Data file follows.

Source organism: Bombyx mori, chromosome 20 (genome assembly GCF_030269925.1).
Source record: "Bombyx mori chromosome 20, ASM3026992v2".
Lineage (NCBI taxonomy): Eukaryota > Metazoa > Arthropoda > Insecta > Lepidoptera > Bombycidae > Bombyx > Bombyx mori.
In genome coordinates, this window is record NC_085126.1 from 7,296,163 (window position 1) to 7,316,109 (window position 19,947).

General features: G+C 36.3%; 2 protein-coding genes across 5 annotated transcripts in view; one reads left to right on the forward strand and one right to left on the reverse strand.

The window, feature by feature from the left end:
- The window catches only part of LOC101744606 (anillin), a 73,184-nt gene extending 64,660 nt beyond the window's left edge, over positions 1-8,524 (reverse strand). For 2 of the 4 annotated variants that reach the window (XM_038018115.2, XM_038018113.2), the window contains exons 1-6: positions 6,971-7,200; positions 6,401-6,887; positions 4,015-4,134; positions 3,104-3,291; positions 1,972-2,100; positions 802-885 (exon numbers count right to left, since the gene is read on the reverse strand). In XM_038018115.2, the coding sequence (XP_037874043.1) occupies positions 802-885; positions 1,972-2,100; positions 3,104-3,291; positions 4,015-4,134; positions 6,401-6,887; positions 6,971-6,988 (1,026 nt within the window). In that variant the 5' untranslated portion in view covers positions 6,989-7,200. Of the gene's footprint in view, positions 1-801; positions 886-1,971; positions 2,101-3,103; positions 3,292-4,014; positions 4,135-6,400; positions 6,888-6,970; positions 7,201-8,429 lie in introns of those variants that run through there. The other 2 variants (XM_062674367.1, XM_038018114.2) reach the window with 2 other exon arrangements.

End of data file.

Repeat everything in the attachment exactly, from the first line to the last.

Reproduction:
Source organism: Bombyx mori, chromosome 20 (genome assembly GCF_030269925.1).
Source record: "Bombyx mori chromosome 20, ASM3026992v2".
Lineage (NCBI taxonomy): Eukaryota > Metazoa > Arthropoda > Insecta > Lepidoptera > Bombycidae > Bombyx > Bombyx mori.
In genome coordinates, this window is record NC_085126.1 from 7,296,163 (window position 1) to 7,316,109 (window position 19,947).

General features: G+C 36.3%; 2 protein-coding genes across 5 annotated transcripts in view; one reads left to right on the forward strand and one right to left on the reverse strand.

The window, feature by feature from the left end:
- The window catches only part of LOC101744606 (anillin), a 73,184-nt gene extending 64,660 nt beyond the window's left edge, over positions 1-8,524 (reverse strand). For 2 of the 4 annotated variants that reach the window (XM_038018115.2, XM_038018113.2), the window contains exons 1-6: positions 6,971-7,200; positions 6,401-6,887; positions 4,015-4,134; positions 3,104-3,291; positions 1,972-2,100; positions 802-885 (exon numbers count right to left, since the gene is read on the reverse strand). In XM_038018115.2, the coding sequence (XP_037874043.1) occupies positions 802-885; positions 1,972-2,100; positions 3,104-3,291; positions 4,015-4,134; positions 6,401-6,887; positions 6,971-6,988 (1,026 nt within the window). In that variant the 5' untranslated portion in view covers positions 6,989-7,200. Of the gene's footprint in view, positions 1-801; positions 886-1,971; positions 2,101-3,103; positions 3,292-4,014; positions 4,135-6,400; positions 6,888-6,970; positions 7,201-8,429 lie in introns of those variants that run through there. The other 2 variants (XM_062674367.1, XM_038018114.2) reach the window with 2 other exon arrangements.